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Yet ere he pass'd, with much ado
“ Enough, he cry'd; I'll drudge no more, “ In turning the dull Stoics o'er: " Let pedants waste their hours of ease “ To sweat all night at Socrates; “ And feed their boys with notes and rules, " Those tedious Recipes of Schools " To cure ambition: I can learn “ With greater ease the great concern “ Of mortals; how we may despise “ All the gay things below the skies.
“ Methinks a mould'ring pyramid “ Says all that the old sages said: “ For me, these shatter'd tombs contain “ More morals than the Vatican. “ The dust of heroes cast abroad, “ And kick'd and trampled in the road, “ The relics of a lofty mind, “ That lately wars and crowns design'd, “ Tost for a jest from wind to wind, « Bid me be humble, and forbear « Tall monuments of fame to rear,
They are but castles in the air.
“ The tow'ring height and frightful falls,
Thy carcass scatter'd on the shore " Without a name, instructs me more “ Than my whole library before.
“ Lie still, my Plutarch, then, and sleep, “ And my good Seneca may keep “ Your volumes clos’d for ever too, « I have no further use for you: “ For when I feel my virtue fail, “ And my ambitious thoughts prevail; “ I'll take a turn among the tombs. “ And see whereto all glory comes “ There the vile foot of ev'ry slave, • Insults a Charles or a Gustave:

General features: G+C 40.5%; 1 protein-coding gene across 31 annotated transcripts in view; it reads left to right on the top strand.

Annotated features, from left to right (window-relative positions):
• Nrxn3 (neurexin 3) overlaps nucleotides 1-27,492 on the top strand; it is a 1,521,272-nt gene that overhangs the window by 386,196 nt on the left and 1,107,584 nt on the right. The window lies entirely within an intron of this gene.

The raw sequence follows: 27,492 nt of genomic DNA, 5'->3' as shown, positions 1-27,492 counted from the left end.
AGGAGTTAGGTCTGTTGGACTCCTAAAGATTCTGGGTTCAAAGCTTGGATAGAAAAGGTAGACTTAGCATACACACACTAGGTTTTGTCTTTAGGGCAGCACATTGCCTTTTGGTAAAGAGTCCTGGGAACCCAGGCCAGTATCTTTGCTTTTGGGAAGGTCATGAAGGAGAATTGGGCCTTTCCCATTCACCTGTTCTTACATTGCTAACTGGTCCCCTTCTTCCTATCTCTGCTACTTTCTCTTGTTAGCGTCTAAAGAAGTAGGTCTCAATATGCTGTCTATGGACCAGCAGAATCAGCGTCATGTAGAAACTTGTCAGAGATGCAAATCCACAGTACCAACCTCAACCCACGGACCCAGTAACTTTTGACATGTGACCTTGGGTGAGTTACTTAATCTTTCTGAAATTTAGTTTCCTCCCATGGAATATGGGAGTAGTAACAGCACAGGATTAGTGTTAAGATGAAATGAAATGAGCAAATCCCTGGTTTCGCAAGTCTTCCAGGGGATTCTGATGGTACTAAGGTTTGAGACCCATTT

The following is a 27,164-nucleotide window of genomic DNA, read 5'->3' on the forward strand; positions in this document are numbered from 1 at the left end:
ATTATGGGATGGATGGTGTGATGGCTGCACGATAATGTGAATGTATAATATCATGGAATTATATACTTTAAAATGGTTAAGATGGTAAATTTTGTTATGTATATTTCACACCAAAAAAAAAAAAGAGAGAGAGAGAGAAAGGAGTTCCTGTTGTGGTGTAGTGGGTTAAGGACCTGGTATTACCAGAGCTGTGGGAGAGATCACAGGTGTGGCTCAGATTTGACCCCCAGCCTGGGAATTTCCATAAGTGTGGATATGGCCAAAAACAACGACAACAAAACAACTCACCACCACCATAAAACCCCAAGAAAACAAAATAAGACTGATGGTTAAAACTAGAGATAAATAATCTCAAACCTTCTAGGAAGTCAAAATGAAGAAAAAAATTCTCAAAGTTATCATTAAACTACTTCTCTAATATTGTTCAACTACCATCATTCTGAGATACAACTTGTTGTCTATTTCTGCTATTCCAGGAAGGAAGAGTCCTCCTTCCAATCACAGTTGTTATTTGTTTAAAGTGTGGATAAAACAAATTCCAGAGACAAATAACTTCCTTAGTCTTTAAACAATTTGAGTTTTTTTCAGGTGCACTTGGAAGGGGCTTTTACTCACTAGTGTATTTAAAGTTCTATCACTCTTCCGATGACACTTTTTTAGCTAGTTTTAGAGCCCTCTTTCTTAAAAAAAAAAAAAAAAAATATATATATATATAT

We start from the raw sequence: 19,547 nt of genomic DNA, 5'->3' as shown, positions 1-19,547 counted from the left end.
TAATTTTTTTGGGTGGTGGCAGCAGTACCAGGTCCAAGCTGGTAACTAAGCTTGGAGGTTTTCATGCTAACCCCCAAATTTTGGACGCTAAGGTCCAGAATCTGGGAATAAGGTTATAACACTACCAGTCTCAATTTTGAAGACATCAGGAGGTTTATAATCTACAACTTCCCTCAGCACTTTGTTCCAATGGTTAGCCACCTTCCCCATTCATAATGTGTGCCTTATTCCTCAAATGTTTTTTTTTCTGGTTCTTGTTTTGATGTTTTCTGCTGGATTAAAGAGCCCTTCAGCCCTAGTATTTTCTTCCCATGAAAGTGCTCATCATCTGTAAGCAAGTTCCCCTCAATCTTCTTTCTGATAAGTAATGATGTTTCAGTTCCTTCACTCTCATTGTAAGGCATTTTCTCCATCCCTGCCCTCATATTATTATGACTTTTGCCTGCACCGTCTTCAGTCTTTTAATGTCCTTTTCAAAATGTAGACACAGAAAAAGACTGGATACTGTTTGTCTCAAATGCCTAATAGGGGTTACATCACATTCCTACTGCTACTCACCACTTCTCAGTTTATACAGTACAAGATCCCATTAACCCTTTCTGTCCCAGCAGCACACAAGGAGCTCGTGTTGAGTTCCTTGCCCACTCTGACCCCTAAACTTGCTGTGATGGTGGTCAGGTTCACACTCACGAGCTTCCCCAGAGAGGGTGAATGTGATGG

Beggars with awful ashes sport, " And tread the Cæsars in the dirt."
I AM not concern’d to know
Glittring stones and golden things,
I've a mighty part within That the world hath never seen,
Rich as Eden's happy ground,
There are endless beauties more Earth hath no resemblance for; Nothing like them round the pole, Nothing can describe the soul; 'Tis a region half unknown, That has treasures of its own,
More remote from public view
Yet the silly wand'ring mind, Loth to be too much confin’d, Roves and takes her daily tours, Coasting round the narrow shores, Narrow shores of flesh and sense, Picking shells and pebbles thence; Or she sits at Fancy's door, Calling shapes and shadows to her, Foreign visits still receiving, And t'herself a stranger living. Never, never would she buy Indian dust or Tyrian dye, Never trade abroad for more, If she saw her native store, If her inward worth were known, She might ever live alone.